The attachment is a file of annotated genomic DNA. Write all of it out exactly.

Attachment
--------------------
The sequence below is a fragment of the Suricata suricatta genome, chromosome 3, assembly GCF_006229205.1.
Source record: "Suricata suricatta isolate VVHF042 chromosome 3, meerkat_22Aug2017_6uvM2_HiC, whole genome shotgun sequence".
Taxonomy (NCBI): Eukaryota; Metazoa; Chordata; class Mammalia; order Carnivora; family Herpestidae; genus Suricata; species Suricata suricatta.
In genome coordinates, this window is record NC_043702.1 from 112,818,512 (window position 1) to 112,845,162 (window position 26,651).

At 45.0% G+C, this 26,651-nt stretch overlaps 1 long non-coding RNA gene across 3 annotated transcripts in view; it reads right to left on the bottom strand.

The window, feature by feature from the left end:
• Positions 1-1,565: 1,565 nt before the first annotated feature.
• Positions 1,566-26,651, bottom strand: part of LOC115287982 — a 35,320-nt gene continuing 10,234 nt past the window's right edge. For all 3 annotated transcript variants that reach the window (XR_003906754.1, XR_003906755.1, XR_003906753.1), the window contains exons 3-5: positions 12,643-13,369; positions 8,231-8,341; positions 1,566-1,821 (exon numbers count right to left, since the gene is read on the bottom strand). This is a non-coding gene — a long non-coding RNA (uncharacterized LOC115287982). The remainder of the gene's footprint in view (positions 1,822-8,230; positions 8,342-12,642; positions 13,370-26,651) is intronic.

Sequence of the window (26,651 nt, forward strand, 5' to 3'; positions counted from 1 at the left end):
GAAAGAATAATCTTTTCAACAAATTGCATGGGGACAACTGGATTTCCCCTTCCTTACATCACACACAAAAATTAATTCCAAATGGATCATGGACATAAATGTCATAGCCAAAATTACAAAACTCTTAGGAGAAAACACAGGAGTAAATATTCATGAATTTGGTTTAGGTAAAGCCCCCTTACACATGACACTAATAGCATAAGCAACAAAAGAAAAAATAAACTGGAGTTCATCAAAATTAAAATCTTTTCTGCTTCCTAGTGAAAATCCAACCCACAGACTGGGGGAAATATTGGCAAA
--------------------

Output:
The sequence below is a fragment of the Suricata suricatta genome, chromosome 3, assembly GCF_006229205.1.
Source record: "Suricata suricatta isolate VVHF042 chromosome 3, meerkat_22Aug2017_6uvM2_HiC, whole genome shotgun sequence".
Taxonomy (NCBI): Eukaryota; Metazoa; Chordata; class Mammalia; order Carnivora; family Herpestidae; genus Suricata; species Suricata suricatta.
In genome coordinates, this window is record NC_043702.1 from 112,818,512 (window position 1) to 112,845,162 (window position 26,651).

At 45.0% G+C, this 26,651-nt stretch overlaps 1 long non-coding RNA gene across 3 annotated transcripts in view; it reads right to left on the bottom strand.

The window, feature by feature from the left end:
• Positions 1-1,565: 1,565 nt before the first annotated feature.
• Positions 1,566-26,651, bottom strand: part of LOC115287982 — a 35,320-nt gene continuing 10,234 nt past the window's right edge. For all 3 annotated transcript variants that reach the window (XR_003906754.1, XR_003906755.1, XR_003906753.1), the window contains exons 3-5: positions 12,643-13,369; positions 8,231-8,341; positions 1,566-1,821 (exon numbers count right to left, since the gene is read on the bottom strand). This is a non-coding gene — a long non-coding RNA (uncharacterized LOC115287982). The remainder of the gene's footprint in view (positions 1,822-8,230; positions 8,342-12,642; positions 13,370-26,651) is intronic.

Sequence of the window (26,651 nt, forward strand, 5' to 3'; positions counted from 1 at the left end):
GAAAGAATAATCTTTTCAACAAATTGCATGGGGACAACTGGATTTCCCCTTCCTTACATCACACACAAAAATTAATTCCAAATGGATCATGGACATAAATGTCATAGCCAAAATTACAAAACTCTTAGGAGAAAACACAGGAGTAAATATTCATGAATTTGGTTTAGGTAAAGCCCCCTTACACATGACACTAATAGCATAAGCAACAAAAGAAAAAATAAACTGGAGTTCATCAAAATTAAAATCTTTTCTGCTTCCTAGTGAAAATCCAACCCACAGACTGGGGGAAATATTGGCAAA